OpenSSL featured image

OpenSSL Essentials: Working with Private Keys, Certificate Signing Requests, and SSL Certificates

OpenSSL is an open-source cryptography library that includes a variety of commands used in the TLS Protocol and Public Key Infrastructure. OpenSSL was released in 1998 and is available for Windows, Linux, macOS, and BSD systems. The OpenSSL command will help you perform various tasks including Certificate Signing Request (CSR), private keys generation, and SSL certification.

OpenSSL is important because it ensures proper SSL implementation. Obtaining SSL the right way is crucial to your website’s security. Moreover, Google, which is a top search engine, gives priority to websites with SSL certificates implemented. Some browsers like Chrome and Firefox may mark your website as Not Secure if you do not have a proper SSL certificate. Thus, it is paramount to serve your website traffic over the encrypted HTTPS protocol.

First Thing First

This tutorial is a cheat sheet style guide, including some but probably not all OpenSSL commands that you may use in everyday scenarios.

The first part explains all you need to know about Certificate Signing Requests (CSR). However, if you are already familiar with it, you can skip to any other section relevant to what you are trying to achieve. Each section contains a command-line snippet to accomplish what the subtitle states.

Let’s start!

Section 1: Understanding Certificate Signing Requests (CSRs)

A certificate signing request is a prerequisite when obtaining an SSL certificate from a certificate authority (CA). The CSR includes the public key of a key pair and some additional information. You need to insert them into the certificate during the signing process.

During the CSR generation, you are prompted to provide identifying information which is known as a Distinguished Name (DN). The DN contains fields necessary to the certificate such as the Common Name (CN), which is the exact Fully Qualified Domain Name (FQDN) of the host that will use the certificate. The other fields of the DN are for additional information such as country, state, locality name, and organization or business name if you are generating certificates specific to your business. You may opt to skip the prompts by providing the information from a file or via the command line.

Take a look at an example of the CSR information prompt in the screenshot below:

You may provide the information in a single-line command to avoid the prompts by adding the -subj flag as shown below, and providing the information for the fields:

The above command takes the same information displayed in the code block example of CSR information prompts.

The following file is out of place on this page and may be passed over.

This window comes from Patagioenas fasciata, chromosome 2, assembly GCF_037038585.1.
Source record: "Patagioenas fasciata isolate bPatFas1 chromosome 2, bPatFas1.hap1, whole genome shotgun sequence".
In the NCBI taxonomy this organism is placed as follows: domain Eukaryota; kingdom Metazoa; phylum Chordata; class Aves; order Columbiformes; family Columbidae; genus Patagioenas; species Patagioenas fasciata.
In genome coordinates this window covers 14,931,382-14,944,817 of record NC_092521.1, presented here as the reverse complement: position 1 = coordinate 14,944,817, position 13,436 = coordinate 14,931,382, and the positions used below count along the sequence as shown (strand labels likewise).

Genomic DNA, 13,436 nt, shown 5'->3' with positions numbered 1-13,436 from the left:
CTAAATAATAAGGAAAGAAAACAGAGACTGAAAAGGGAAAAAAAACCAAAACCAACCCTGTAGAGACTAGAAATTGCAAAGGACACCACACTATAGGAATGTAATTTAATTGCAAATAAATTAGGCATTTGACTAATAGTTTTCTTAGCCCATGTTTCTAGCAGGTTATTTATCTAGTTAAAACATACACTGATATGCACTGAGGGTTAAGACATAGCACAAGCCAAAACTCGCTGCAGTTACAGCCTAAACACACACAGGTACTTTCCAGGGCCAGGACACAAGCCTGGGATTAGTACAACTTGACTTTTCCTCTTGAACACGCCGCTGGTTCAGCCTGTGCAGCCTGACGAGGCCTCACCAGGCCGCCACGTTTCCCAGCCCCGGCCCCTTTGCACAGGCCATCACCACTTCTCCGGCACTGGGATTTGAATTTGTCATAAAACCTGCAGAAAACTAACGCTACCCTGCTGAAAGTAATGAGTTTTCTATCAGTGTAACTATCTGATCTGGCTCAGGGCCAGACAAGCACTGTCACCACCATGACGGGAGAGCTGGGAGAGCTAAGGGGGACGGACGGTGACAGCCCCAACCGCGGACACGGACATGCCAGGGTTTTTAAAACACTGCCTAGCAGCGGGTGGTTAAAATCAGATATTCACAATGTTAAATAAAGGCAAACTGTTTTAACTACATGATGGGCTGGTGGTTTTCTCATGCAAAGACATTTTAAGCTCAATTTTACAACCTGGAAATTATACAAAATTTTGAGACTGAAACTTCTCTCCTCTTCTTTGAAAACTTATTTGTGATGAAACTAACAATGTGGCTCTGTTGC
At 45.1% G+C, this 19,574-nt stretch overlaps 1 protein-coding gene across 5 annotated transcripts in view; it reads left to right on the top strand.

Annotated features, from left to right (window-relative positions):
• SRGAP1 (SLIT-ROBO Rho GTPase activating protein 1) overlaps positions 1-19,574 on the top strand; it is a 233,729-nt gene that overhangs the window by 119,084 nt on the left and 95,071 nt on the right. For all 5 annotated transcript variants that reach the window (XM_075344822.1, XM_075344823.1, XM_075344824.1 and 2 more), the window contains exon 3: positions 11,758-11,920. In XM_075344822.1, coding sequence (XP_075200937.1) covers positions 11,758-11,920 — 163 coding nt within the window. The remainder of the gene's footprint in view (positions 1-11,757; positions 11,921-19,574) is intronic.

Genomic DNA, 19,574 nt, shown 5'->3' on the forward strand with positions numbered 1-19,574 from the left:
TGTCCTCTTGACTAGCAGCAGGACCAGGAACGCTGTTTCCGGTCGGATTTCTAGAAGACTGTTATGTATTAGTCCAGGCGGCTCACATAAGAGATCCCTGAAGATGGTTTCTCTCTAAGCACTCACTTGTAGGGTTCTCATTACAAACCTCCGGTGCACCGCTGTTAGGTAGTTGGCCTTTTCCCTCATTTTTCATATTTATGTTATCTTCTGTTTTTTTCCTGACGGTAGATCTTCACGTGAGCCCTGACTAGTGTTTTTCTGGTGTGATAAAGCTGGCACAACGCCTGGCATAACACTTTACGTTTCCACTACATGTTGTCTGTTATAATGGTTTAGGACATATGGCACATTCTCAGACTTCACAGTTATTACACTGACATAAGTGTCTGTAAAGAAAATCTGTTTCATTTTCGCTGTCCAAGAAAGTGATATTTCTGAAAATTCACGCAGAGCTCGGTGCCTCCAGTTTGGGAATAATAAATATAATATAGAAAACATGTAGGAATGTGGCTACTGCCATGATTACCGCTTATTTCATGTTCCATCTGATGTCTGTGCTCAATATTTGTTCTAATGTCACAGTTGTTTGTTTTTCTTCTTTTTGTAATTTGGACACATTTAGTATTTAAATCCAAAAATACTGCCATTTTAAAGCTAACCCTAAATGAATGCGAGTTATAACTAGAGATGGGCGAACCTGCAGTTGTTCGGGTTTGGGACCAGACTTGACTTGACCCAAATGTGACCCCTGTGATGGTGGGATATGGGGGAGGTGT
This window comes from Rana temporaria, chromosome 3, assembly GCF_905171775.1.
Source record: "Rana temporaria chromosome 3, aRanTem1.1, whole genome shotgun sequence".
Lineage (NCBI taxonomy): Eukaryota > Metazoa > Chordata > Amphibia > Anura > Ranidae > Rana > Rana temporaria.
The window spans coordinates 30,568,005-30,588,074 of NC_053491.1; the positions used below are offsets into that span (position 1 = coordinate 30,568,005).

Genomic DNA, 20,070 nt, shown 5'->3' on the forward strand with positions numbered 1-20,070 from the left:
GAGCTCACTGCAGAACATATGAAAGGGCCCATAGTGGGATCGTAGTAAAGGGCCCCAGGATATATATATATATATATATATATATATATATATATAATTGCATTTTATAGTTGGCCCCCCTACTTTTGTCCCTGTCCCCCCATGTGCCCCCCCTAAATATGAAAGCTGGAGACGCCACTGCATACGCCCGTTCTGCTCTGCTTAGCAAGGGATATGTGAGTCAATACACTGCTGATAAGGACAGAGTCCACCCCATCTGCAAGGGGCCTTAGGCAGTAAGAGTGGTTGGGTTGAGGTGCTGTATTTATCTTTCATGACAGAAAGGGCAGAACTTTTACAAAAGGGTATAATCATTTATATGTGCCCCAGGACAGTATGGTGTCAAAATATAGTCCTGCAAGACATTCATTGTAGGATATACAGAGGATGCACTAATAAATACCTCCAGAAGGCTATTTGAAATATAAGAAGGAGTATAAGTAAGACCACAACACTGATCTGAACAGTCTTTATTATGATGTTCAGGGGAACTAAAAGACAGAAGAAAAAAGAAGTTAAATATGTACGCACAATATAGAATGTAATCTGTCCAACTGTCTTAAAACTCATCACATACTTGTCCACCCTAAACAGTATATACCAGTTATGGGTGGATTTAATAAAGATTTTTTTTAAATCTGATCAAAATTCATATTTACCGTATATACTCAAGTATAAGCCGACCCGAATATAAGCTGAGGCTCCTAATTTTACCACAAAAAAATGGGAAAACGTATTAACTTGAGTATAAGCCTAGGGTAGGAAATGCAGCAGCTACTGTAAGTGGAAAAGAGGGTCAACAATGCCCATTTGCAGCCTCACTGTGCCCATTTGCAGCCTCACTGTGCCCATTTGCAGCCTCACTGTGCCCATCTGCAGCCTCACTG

Section 2: Generating Certificate Signing Requests

In this section, we will cover the OpenSSL commands you can use to generate CSR and private keys. CSRs are necessary for requesting SSL certificates from a Certificate Authority (CA).

Generating a Private Key and a Certificate Signing Request

You can use this method if you want a Certificate Authority to issue an SSL certificate to secure your Apache or Nginx server to serve traffic over HTTPS, i.e. HTTP with TLS. The CSR generated with the command can be sent to a CA to request a CA-signed SSL certificate. You can follow our detailed guides on how to set up your Apache or Nginx servers on Ubuntu.

Enter the following command in your terminal to generate a 2048-bit private key (domain.key) and CSR (domain.csr) from scratch:

Answer the prompts with your specific CSR information. Optionally, you may add the -subj flag to the command to avoid the prompts:

The -newkey rsa:2048 flag specifies that the key should be generated using the 2048-bit RSA algorithm. The -nodes flag indicates no passphrase encryption for the private key. There’s a -new option not included but implied to indicate a new CSR is generated.

Generating a Certificate Signing Request from an Existing Private Key

If you already have a private key, then you can use this method to generate a CSR. You will then use it to request an SSL certificate from a CA. Enter the following command to generate a new CSR (domain.csr) using an existing private key (domain.key):

Answer the prompts with your specific CSR information. Optionally, you may add the -subj flag to the command to avoid the prompts:

The flag -key specifies the existing private key (domain.key) to be used to generate a new CSR. The -new flag indicates that a new CSR is being generated.